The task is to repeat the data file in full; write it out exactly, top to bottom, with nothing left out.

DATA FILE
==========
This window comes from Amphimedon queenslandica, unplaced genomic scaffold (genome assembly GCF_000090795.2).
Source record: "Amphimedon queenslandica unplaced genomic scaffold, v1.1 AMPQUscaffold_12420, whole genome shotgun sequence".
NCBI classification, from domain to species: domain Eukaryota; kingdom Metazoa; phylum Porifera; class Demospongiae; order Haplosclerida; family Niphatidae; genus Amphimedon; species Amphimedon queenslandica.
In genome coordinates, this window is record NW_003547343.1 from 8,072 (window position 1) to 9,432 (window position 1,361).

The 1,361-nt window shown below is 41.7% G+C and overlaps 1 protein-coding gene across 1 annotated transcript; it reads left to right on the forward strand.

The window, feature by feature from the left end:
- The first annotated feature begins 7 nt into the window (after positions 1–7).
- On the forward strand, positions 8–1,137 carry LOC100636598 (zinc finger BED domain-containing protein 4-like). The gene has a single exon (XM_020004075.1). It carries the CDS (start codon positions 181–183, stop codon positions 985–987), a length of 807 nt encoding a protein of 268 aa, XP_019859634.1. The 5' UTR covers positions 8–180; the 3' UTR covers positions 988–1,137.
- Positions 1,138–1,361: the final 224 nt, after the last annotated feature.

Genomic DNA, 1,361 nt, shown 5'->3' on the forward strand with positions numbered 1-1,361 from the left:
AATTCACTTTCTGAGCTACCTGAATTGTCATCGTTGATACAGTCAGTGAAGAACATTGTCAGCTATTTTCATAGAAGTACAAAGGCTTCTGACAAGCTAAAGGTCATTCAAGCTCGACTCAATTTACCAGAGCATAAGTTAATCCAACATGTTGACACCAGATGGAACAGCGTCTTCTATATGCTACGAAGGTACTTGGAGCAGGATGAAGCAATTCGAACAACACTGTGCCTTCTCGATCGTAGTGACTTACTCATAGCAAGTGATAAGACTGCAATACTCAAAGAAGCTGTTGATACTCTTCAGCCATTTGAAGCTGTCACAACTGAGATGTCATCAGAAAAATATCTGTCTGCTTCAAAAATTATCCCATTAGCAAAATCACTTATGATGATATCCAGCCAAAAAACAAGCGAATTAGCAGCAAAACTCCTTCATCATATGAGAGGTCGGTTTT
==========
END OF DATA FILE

This window comes from Amphimedon queenslandica, unplaced genomic scaffold (genome assembly GCF_000090795.2).
Source record: "Amphimedon queenslandica unplaced genomic scaffold, v1.1 AMPQUscaffold_12420, whole genome shotgun sequence".
NCBI classification, from domain to species: domain Eukaryota; kingdom Metazoa; phylum Porifera; class Demospongiae; order Haplosclerida; family Niphatidae; genus Amphimedon; species Amphimedon queenslandica.
In genome coordinates, this window is record NW_003547343.1 from 8,072 (window position 1) to 9,432 (window position 1,361).

The 1,361-nt window shown below is 41.7% G+C and overlaps 1 protein-coding gene across 1 annotated transcript; it reads left to right on the forward strand.

The window, feature by feature from the left end:
- The first annotated feature begins 7 nt into the window (after positions 1–7).
- On the forward strand, positions 8–1,137 carry LOC100636598 (zinc finger BED domain-containing protein 4-like). The gene has a single exon (XM_020004075.1). It carries the CDS (start codon positions 181–183, stop codon positions 985–987), a length of 807 nt encoding a protein of 268 aa, XP_019859634.1. The 5' UTR covers positions 8–180; the 3' UTR covers positions 988–1,137.
- Positions 1,138–1,361: the final 224 nt, after the last annotated feature.

Genomic DNA, 1,361 nt, shown 5'->3' on the forward strand with positions numbered 1-1,361 from the left:
AATTCACTTTCTGAGCTACCTGAATTGTCATCGTTGATACAGTCAGTGAAGAACATTGTCAGCTATTTTCATAGAAGTACAAAGGCTTCTGACAAGCTAAAGGTCATTCAAGCTCGACTCAATTTACCAGAGCATAAGTTAATCCAACATGTTGACACCAGATGGAACAGCGTCTTCTATATGCTACGAAGGTACTTGGAGCAGGATGAAGCAATTCGAACAACACTGTGCCTTCTCGATCGTAGTGACTTACTCATAGCAAGTGATAAGACTGCAATACTCAAAGAAGCTGTTGATACTCTTCAGCCATTTGAAGCTGTCACAACTGAGATGTCATCAGAAAAATATCTGTCTGCTTCAAAAATTATCCCATTAGCAAAATCACTTATGATGATATCCAGCCAAAAAACAAGCGAATTAGCAGCAAAACTCCTTCATCATATGAGAGGTCGGTTTT